SFPA New Poets Contest
Science Fiction & Fantasy Poetry Association (see other related projects)
A project of
Do not submit here! This project is permanently closed to submissions. We provide the following information as an archive.
The Science Fiction Poetry Association is holding a poetry contest with art as its inspiration! The contest is offering cash prizes, and there are no fees to enter. New poets are invited to contribute. Non-members as well as members are eligible. Please read the complete rules [on their website] for theme, submission specifics, etc.
Country of Publication
| United States
Publication Medium & Contest Frequency
|Electronic Publication ||Electronic Publication||One-time contest.
Write a speculative poem inspired by one of these works of art. All forms are welcome — haiku, cinquains, tanka, sonnets, free verse, etc. — but poems must contain one or more of the following elements: science fiction, fantasy, horror, surrealism or straight science. Poems should be appropriate for a general audience.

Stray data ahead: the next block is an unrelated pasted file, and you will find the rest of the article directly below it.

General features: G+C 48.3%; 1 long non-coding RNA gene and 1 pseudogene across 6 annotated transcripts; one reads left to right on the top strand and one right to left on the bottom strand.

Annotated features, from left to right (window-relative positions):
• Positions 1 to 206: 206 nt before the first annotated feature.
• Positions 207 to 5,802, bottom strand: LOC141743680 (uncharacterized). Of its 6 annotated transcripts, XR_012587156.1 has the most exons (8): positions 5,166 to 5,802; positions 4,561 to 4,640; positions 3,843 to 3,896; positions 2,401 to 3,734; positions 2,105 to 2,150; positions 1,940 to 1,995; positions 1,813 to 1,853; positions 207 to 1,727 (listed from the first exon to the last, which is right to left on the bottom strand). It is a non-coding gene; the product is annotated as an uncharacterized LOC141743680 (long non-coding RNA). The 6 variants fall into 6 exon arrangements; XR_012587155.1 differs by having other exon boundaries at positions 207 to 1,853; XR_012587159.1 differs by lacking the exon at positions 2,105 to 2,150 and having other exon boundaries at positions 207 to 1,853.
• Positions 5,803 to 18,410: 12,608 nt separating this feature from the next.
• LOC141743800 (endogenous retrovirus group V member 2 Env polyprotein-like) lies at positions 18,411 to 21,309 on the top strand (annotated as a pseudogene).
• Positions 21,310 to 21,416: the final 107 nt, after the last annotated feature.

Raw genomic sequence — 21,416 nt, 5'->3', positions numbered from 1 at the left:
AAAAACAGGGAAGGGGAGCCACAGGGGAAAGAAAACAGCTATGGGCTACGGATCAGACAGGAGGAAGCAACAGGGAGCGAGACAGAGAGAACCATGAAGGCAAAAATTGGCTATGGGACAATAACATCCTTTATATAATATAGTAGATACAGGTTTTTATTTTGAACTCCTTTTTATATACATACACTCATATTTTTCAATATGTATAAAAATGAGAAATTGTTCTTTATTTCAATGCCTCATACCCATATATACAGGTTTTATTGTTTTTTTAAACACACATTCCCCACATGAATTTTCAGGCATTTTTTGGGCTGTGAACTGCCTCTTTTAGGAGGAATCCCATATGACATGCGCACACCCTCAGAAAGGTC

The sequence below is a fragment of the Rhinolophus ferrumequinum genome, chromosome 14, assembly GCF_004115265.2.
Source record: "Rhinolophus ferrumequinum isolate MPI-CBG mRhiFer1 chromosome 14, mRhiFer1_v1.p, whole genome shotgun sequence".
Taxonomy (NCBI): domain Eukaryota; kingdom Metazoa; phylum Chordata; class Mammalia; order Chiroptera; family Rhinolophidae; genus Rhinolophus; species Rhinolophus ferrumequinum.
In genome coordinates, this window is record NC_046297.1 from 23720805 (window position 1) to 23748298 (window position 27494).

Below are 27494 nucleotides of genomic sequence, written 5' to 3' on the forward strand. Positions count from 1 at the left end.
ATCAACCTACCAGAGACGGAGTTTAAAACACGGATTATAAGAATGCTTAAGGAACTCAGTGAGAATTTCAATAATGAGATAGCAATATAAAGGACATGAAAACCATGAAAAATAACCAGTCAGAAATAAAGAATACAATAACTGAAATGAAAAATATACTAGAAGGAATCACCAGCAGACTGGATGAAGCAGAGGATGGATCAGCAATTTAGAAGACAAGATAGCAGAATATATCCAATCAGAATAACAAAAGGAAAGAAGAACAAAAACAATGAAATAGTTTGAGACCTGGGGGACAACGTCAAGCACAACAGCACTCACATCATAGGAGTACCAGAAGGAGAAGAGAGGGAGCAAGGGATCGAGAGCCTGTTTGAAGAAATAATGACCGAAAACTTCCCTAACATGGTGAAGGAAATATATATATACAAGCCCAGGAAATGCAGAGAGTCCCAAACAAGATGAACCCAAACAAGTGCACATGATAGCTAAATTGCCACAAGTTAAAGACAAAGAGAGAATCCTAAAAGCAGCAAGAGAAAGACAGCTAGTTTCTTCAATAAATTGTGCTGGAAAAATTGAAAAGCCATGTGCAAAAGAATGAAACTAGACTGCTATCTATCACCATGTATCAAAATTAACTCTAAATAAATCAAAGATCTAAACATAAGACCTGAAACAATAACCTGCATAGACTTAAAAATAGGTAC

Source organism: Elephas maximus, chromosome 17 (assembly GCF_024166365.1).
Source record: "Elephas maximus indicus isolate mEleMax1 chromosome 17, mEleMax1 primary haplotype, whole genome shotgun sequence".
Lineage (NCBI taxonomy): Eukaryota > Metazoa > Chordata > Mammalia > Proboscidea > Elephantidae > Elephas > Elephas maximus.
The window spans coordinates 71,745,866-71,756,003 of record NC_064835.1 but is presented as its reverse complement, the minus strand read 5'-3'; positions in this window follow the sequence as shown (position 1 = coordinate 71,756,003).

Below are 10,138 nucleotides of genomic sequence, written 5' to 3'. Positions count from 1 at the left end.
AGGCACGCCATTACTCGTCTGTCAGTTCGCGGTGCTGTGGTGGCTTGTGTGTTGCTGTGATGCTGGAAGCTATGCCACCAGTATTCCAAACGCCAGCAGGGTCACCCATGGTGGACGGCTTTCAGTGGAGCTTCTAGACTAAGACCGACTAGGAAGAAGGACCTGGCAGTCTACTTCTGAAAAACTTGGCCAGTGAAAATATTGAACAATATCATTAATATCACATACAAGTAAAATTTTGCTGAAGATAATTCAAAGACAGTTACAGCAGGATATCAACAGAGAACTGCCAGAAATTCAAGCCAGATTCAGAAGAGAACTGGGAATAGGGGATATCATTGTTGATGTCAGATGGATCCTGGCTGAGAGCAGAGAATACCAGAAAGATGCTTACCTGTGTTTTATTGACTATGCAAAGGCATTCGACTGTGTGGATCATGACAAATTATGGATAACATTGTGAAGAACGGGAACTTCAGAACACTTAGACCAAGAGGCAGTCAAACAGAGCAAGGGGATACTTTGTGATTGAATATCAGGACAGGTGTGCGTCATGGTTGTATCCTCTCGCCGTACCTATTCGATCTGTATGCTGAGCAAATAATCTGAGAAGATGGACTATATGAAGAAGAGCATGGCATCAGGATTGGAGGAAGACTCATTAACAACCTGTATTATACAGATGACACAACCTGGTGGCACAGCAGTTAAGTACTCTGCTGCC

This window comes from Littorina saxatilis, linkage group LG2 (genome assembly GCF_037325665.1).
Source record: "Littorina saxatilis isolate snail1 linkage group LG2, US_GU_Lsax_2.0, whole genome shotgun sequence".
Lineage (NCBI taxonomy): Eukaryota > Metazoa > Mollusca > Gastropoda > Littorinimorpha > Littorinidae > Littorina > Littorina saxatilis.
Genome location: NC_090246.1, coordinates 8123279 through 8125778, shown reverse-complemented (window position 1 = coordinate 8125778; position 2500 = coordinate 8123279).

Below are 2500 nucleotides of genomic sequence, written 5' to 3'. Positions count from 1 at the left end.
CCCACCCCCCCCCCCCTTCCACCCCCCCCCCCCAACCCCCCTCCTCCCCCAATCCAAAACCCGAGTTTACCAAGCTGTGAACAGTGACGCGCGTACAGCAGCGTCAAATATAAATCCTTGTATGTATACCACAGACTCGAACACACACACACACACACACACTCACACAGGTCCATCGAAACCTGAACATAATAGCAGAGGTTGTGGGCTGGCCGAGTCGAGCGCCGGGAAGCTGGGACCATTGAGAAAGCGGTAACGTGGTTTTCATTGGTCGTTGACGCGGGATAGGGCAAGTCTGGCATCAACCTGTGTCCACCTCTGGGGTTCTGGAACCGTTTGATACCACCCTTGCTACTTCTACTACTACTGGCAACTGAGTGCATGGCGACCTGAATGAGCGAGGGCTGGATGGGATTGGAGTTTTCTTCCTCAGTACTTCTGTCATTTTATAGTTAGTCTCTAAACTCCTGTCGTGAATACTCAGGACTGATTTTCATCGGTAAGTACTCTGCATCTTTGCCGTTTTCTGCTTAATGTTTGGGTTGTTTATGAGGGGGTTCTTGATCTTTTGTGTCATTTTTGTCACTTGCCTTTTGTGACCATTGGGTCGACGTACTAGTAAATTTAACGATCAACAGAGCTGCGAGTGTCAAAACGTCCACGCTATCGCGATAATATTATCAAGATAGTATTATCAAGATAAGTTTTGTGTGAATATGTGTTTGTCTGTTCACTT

|Fantasy Fantasy||Open to all/most Subgenres.|
|Horror Horror||Open to all/most Subgenres.|
|Science Fiction Science Fiction||Open to all/most Subgenres.|
- Poetry Forms:
- Open to all/most Forms, including: Cinquain, Free verse, Haiku (or related), Sonnet, Tanka.
- Open to all/most Styles, including: Literary, Surrealist.
|Poem Poem||Up to 20 lines.|
- Winner's Prize:
- We do not list prize specifics. Check with the publisher for details.
|Semi-pro payment (US$5-49 per poem) Semi-pro payment (US$5-49 per poem).|
| OK|| No|| No|| Unknown|| OK||Text format submissions |
- Always check guidelines for details and restrictions. If you aren't familiar with these terms, see our . glossary
More Information is Available to Members
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07 Mar 2017
21 May 2010
We cannot guarantee that the information on this page is correct. It is not unusual for publications to evolve or close without notice. We do our best to keep up, but it isn't always possible. Just remember…
- Always read the full guidelines provided by the publisher.
- Try to read at least one previous publication to get a better idea of what the editor would like to see.
- Unless the publisher's guidelines state otherwise, always use industry standard manuscript formatting.
- Be professional, patient and persistent.